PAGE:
no early April fool’s joke that Custos Emeritus of St Mary, Alaric A “Bobby” Pottinger, will turn 90 on April 1.
Some of those close to him are amazed that the retired champion insurance sales representative, farmer, businessman and veteran justice of the peace still manages to indulge in the scores of activities, locally, regionally, and nationally, that have characterised his life all these years.
Remember now, Pottinger has served as president and director of the Jamaica Agricultural Society (JAS); president and director of the All Island Banana Growers Association (AIBGA), director of the Coconut Industry Board, custos of St Mary for almost 20 years, senior in the Anglican Church, veteran Freemason; among other activities, most of which he is still tied to.
A bout of illness in recent months has slowed the Bromley, St Mary-born, but his desire to continue to serve the people of Jamaica in any small measure remains intact.
Having done well as a representative of Standard Life, Caribbean Life, and Jamaica Mutual Life insurance companies from the 1950s, and the first man to qualify as a member of the Million-Dollar Round Table for Mutual Life, Pottinger turned to farming and real estate to stay financially relevant. But his love for voluntary service glued him mainly to farming-based institutions.
He revealed in an interview last Tuesday, which forced a postponement of his daily swimming exercise, that in his 90th year, he will do one last term as a director of the Coconut Industry Board, which he has served in that capacity for over 25 years. While his interest in the JAS and the AIBGA will remain, the level of energy that he has expended over the years will be less. He enjoys emeritus status in the JAS and AIBGA too.
“I gave my life to the people by voluntarily serving Jamaica,” he said in the wide-ranging interview with the Jamaica Observer at his home in Gibraltar Heights — a stone’s throw by a strong man from the western St Mary sea coast town of Oracabessa and a short trip to another town, Boscobel.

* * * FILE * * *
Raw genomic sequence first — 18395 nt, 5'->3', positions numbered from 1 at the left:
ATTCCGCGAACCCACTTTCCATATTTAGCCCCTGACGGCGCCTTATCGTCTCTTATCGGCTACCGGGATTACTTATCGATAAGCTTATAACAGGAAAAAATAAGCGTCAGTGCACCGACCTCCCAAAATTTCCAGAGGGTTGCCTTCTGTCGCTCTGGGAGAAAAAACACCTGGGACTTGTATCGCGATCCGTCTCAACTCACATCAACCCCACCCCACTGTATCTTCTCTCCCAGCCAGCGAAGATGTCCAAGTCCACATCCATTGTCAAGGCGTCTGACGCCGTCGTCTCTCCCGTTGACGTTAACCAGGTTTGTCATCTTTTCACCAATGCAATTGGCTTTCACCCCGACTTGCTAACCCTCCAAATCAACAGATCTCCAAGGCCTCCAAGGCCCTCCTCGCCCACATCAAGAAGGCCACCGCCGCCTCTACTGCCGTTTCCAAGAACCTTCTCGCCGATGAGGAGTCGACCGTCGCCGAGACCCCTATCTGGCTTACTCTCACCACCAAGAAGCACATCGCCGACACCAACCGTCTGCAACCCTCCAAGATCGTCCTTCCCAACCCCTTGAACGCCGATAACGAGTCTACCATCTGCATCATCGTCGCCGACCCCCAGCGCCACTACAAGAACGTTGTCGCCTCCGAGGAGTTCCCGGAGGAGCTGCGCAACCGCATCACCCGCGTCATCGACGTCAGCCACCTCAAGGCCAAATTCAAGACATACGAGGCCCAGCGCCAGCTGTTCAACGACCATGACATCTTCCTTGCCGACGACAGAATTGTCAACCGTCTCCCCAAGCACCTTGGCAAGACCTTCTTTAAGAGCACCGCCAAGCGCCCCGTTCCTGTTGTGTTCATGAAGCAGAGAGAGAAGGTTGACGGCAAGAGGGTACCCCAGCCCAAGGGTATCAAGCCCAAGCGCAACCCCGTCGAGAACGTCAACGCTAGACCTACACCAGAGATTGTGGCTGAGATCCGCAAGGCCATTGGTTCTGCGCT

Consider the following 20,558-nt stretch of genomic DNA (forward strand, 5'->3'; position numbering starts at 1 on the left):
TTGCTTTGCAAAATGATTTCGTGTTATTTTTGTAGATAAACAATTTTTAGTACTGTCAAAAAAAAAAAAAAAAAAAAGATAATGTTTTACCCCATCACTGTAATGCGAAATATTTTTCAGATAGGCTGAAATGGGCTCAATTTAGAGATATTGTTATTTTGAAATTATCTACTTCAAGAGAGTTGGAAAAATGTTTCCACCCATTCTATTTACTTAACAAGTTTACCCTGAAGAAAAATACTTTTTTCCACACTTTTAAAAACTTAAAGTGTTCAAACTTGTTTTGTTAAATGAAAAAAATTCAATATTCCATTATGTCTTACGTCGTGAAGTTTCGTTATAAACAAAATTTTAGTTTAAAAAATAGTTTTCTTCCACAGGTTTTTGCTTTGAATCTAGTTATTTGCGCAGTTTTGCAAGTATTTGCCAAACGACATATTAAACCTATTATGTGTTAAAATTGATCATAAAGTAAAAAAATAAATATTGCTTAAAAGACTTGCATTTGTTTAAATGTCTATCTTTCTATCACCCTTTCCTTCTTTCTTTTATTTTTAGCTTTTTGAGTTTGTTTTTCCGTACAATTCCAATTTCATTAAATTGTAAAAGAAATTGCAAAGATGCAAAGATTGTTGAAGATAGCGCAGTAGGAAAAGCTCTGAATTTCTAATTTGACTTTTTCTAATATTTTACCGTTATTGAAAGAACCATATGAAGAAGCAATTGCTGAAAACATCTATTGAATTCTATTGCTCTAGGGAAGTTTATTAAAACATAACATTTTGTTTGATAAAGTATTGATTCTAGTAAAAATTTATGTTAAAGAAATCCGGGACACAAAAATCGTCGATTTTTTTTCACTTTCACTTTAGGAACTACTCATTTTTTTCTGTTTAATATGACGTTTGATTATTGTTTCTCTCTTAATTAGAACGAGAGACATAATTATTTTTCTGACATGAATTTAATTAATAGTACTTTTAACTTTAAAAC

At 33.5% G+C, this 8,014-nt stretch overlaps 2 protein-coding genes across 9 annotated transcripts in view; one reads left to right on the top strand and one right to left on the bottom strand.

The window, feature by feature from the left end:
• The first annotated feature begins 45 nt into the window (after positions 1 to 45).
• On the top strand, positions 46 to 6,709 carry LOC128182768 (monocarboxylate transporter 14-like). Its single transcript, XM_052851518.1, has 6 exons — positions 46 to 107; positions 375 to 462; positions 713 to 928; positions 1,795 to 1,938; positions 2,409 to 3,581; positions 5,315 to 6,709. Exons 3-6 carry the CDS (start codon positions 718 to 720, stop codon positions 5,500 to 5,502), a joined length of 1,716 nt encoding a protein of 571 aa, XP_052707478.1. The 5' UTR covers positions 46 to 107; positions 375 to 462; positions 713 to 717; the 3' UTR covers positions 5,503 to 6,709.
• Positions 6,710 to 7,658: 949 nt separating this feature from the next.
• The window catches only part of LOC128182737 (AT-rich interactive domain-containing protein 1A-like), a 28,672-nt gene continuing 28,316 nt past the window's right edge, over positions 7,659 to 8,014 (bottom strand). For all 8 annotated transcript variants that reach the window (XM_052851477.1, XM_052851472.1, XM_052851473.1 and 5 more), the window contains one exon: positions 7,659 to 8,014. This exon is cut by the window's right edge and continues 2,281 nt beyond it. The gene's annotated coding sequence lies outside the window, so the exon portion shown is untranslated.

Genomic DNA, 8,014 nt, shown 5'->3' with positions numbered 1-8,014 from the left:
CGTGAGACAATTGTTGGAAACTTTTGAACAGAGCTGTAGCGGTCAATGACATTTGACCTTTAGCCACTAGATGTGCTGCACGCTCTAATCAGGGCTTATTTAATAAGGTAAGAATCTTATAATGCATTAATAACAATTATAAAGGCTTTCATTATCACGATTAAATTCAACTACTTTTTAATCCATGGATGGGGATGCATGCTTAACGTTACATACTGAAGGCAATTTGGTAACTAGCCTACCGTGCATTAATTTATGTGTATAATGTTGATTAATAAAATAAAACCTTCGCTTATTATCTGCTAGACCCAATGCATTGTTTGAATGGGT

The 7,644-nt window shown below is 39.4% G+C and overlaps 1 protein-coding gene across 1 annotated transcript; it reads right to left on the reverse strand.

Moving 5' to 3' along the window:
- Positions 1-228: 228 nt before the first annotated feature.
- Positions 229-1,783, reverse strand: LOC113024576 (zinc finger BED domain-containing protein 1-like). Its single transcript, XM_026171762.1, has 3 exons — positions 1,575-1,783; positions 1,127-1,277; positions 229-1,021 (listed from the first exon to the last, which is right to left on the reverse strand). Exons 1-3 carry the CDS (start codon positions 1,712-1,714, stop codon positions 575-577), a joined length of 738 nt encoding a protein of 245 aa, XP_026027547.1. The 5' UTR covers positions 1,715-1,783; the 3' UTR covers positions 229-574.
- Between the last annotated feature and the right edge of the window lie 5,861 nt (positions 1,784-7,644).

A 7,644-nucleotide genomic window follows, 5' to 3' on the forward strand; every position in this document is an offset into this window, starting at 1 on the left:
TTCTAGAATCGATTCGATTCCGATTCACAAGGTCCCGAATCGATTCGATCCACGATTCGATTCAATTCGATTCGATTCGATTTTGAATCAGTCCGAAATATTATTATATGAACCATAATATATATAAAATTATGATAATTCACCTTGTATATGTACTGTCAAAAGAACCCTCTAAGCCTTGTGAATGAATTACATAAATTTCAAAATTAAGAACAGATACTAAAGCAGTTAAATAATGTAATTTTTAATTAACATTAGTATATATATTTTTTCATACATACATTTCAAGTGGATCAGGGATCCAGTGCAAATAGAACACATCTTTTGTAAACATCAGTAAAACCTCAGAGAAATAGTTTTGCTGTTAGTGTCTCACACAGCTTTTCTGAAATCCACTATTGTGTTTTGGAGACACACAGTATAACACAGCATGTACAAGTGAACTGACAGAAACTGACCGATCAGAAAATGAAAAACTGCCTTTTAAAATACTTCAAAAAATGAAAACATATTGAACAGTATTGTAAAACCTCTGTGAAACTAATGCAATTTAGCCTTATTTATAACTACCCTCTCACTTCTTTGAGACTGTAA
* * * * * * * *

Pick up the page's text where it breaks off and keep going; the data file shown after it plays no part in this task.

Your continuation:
“I am the first Jamaican to come into this housing scheme, he said of the picturesque community which is home, full or part time, to some impressive names across all walks of life, local and foreign, among them Governor General Patrick Allen.
“This house was developed by an Englishman for Queen Elizabeth’s cousin, who died and it was put up for sale in the 1960s,” Pottinger said of his specific property which has hosted a long list of celebrated names for diverse activities. By time the deal was closed, he paid 36,000 pounds for the structure and land which he improved, gradually, into what it is now.
“I worked hard for what I have achieved. I remember when I had to sleep in cars to pay my bills,” he reflected.
After serving as justice of the peace for several years, Pottinger was elevated to custos in 1994, edging out popular Port Maria businessman Stephen Chung, and thus succeeding Sydney Phillips who had recommended Chung. He maintains that he is the “first native custos” of St Mary, as the others before him were all chips off the colonial block, among them custos Westmoreland, after whom the Westmoreland Bridge, and Westmoreland Oval in Annotto Bay are named; Charles Pringle, and Chester Touzalin.